The 1856 Democratic National Convention was the seventh political convention of the United States Democratic Party. Held from June 2 to June 6, 1856, prior to the November elections, at Smith & Nixon's Hall in Cincinnati, on the Ohio River in Ohio, it was the first national party nominating convention outside the original thirteen states. The party nominated James Buchanan, U.S. Ambassador to Great Britain, for President (denying re-nomination to incumbent President Franklin Pierce), and former Representative John C. Breckinridge of Kentucky for Vice President.
The Democratic Party faced continued North-South sectional division over slavery-related issues, especially the Kansas–Nebraska Act of 1854 and subsequent violence known as "Bleeding Kansas" from the civil strife in the Kansas Territory during its campaign for statehood. Two notable Democratic politicians, President Pierce and Senator Stephen Douglas of Illinois, were seen as being at the center of the controversies, which led many party members to look elsewhere for a new compromise candidate for president.
Called to order at noon on Monday, June 2, by the National Committee chair Robert Milligan McLane, Samuel Medary was made the temporary president. The first day, the convention did little more than appoint committees on credentials, organization, and resolutions (writing a "platform").
On the second day the organization committee (John L. Dawson chair) report was adopted and John Elliot Ward of Georgia was made the convention's president. The committee on credentials (James A. Bayard, Jr. chair) settled a dispute over the Missouri delegation, but needed more time for the thorny problem of competing delegations from New York.
June 4 saw the adoption of a platform (former National Committee chair Benjamin F. Hallett headed the committee on resolutions); the domestic portions were supported unanimously, the foreign policy planks by large margins. A separately reported plank on a railroad to the Pacific coast failed by a vote of 120 to 154.
On June 5, the New York problem was finally settled by seating half of each of the competing delegations. Nominations for President were then made. The four men nominated were all at one time or another nominated by the party for the Chief Executive office: James Buchanan of Pennsylvania (nominated in 1856), President Franklin Pierce of New Hampshire (1852), Senator Stephen A. Douglas, of Illinois (1860), and Senator Lewis Cass of Michigan (1848). On the first ballot, Buchanan led with 135½ votes. Pierce had 122½, Douglas 33, and Cass 5 (4 from the unhappy California delegation). The fourteen ballots taken that day saw Pierce's totals fall, mostly to the benefit of Senator Douglas.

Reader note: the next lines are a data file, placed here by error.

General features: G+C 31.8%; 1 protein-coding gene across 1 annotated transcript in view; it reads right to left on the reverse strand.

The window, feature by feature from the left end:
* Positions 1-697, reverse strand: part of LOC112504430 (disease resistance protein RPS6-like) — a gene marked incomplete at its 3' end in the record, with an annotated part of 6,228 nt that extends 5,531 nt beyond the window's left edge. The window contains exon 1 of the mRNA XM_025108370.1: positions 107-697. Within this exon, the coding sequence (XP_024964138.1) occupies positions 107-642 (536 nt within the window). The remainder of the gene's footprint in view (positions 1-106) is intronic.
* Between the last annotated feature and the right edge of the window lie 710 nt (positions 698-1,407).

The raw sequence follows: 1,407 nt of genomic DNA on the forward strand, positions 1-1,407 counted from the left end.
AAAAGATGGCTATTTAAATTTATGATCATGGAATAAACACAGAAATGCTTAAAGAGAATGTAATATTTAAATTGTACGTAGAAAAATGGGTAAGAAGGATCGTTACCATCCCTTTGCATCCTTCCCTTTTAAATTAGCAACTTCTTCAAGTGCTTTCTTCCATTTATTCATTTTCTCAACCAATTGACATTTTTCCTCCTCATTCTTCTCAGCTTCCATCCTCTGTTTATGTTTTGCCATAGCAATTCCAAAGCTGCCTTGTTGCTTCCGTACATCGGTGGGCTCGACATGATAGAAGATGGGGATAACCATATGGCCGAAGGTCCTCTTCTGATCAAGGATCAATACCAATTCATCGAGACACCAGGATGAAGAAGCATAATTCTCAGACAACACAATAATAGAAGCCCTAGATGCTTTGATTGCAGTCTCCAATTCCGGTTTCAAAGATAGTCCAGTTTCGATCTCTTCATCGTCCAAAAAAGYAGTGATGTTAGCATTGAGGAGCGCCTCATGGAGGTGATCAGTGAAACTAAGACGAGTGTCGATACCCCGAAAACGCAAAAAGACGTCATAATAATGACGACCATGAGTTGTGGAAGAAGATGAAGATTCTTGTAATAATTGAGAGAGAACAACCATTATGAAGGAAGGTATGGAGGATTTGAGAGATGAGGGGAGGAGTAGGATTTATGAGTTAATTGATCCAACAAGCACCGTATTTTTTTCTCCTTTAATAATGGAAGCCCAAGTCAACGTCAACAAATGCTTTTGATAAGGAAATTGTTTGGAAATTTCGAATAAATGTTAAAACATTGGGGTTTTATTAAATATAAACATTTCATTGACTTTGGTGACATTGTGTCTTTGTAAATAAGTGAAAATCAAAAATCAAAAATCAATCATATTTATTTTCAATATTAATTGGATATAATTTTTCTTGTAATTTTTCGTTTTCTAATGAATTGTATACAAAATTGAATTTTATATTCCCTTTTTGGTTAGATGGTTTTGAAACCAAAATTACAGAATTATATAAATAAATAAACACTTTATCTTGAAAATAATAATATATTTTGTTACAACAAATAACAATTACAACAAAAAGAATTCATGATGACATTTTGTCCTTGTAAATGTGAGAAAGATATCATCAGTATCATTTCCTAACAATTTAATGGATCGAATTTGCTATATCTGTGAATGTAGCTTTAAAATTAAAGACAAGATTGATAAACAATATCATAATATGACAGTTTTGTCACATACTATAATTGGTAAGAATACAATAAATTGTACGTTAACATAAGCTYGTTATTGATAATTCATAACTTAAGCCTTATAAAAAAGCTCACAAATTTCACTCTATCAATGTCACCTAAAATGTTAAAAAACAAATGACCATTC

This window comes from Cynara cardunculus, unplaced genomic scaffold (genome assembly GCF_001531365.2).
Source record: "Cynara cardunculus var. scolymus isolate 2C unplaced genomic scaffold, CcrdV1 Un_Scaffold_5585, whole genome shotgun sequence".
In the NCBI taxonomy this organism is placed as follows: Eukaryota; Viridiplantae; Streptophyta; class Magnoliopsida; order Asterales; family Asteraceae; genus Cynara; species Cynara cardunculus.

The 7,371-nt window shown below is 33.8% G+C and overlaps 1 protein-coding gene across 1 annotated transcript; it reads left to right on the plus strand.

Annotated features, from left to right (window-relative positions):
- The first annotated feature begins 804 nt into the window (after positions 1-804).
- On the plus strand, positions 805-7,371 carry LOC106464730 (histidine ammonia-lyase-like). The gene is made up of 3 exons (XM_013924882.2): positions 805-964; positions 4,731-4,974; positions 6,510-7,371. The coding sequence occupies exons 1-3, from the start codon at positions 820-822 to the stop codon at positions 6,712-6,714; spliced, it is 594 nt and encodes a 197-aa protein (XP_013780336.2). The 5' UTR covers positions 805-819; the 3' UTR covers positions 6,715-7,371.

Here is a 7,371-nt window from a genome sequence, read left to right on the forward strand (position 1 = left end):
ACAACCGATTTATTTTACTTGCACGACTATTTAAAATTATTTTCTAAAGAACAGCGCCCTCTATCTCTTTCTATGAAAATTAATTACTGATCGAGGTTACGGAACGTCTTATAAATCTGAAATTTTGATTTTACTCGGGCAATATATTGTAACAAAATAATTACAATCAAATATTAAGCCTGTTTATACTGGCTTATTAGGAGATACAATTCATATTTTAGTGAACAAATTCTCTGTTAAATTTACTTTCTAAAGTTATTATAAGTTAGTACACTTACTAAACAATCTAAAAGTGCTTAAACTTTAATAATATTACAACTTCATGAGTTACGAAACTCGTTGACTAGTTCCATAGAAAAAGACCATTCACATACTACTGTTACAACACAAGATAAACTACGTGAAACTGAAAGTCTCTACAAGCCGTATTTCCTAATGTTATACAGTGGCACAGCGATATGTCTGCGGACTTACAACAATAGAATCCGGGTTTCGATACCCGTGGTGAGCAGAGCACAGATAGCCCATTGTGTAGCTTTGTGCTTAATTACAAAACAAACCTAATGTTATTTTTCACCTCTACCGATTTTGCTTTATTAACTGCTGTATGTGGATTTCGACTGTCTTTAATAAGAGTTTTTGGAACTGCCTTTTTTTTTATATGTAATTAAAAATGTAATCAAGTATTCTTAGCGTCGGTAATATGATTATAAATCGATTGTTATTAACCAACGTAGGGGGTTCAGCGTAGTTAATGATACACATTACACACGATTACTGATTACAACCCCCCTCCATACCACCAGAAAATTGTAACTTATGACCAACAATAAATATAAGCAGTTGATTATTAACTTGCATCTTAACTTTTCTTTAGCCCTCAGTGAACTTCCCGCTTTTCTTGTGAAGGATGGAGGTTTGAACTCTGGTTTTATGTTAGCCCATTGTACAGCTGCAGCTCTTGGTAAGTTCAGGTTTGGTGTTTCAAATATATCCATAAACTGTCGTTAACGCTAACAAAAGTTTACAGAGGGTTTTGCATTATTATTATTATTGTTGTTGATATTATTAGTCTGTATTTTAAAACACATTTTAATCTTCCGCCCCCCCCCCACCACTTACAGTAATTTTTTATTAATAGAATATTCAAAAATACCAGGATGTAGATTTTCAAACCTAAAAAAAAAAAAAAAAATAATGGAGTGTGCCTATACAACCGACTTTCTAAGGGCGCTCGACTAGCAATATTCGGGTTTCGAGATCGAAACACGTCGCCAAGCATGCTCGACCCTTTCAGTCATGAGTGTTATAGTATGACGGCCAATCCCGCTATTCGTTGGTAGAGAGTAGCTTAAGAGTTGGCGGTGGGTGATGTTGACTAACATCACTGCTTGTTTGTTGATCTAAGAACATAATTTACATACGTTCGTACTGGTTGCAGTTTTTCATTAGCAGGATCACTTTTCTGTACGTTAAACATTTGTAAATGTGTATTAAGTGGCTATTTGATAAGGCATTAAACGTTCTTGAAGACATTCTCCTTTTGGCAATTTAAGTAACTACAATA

On June 6, Pierce's name was withdrawn, and two more ballots were taken without achieving the two-thirds majority required for a nomination. William A. Richardson, who had nominated Douglas, withdrew the Senator's candidacy and Buchanan was nominated on the 17th ballot. When it came time to choose a vice presidential running-mate, eleven names were placed in nomination; but the convention chose former Representative John C. Breckinridge of Kentucky, even though he had withdrawn his name when nominated. As Vermont's David Allen Smalley stated, "no Democrat has a right to refuse his services when his country calls". Breckinridge was second in total votes on the first ballot; the stampede was on in the second ballot as state after state voted for Breckinridge.
The Democratic Party was wounded from its devastating losses in the 1854–1855 midterm elections. U.S. Senator Stephen A. Douglas of Illinois, who had sponsored the Kansas-Nebraska Act, entered the race in opposition to President Franklin Pierce. The Pennsylvania delegation continued to sponsor its favorite son, James Buchanan.
The 7th Democratic National Convention was held in Smith and Nixon's Hall in Cincinnati, Ohio, on June 2 to 6, 1856. The delegates were deeply divided over slavery. On the first ballot, Buchanan placed first with 135.5 votes to 122.5 for Pierce, 33 for Douglas, and 5 for Lewis Cass. With each succeeding ballot, Douglas gained at Pierce's expense. On the 15th ballot, most of Pierce's delegates shifted to Douglas in an attempt to stop Buchanan, but Douglas withdrew when it became clear Buchanan had the support of the majority of those at the convention, also fearing that his continued participation might lead to divisions within the party that could endanger its chances in the general election. With this loss, Pierce became the first, and as of 2017 remains the only person elected president to not be renominated by his party for a second term of office.
A host of candidates were nominated for the vice presidency, but a number of them attempted to withdraw themselves from consideration, among them the eventual nominee, John C. Breckinridge of Kentucky. Breckinridge, besides having been selected as an elector, was also supporting Linn Boyd for the nomination. However, following a draft effort led by the delegation from Vermont, Breckinridge was nominated on the second ballot.
The Buchanan-Breckinridge ticket went on to win the 1856 presidential election, defeating John C. Fremont with William L. Dayton from the new Republican Party, and a strong third party showing from the American Party of the "Know Nothings" represented by former President Millard Fillmore and Andrew J. Donelson.